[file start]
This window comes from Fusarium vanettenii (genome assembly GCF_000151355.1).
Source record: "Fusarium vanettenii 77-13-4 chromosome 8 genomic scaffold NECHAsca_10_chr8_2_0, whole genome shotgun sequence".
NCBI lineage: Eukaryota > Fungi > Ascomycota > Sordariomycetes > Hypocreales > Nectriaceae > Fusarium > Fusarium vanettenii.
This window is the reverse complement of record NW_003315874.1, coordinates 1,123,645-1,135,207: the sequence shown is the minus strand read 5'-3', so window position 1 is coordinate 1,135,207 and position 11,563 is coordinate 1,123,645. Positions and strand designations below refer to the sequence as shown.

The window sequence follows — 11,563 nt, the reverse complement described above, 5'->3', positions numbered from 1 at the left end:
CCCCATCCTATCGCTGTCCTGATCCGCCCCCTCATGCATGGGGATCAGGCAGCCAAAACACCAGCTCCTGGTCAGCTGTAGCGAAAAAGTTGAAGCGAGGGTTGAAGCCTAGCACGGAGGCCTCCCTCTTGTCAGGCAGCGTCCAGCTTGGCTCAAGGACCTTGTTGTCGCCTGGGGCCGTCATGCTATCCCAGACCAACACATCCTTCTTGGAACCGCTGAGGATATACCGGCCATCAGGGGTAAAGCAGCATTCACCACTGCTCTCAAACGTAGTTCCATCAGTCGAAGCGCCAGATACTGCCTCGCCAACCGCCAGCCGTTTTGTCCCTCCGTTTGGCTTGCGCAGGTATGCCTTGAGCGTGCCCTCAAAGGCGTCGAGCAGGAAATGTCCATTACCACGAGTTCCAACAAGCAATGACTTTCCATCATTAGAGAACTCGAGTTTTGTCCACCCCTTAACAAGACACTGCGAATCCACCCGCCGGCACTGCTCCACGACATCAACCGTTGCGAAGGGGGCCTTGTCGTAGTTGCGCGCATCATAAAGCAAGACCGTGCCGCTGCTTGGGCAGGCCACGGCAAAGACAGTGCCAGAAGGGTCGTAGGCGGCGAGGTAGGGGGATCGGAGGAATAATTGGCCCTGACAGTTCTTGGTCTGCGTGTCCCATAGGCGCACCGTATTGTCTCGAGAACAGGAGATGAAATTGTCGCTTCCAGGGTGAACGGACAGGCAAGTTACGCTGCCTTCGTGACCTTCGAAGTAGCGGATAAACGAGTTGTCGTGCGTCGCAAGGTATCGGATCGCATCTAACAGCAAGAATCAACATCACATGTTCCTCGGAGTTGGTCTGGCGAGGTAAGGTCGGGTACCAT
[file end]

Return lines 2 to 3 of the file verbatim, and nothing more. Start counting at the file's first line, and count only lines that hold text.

Source record: "Fusarium vanettenii 77-13-4 chromosome 8 genomic scaffold NECHAsca_10_chr8_2_0, whole genome shotgun sequence".
NCBI lineage: Eukaryota > Fungi > Ascomycota > Sordariomycetes > Hypocreales > Nectriaceae > Fusarium > Fusarium vanettenii.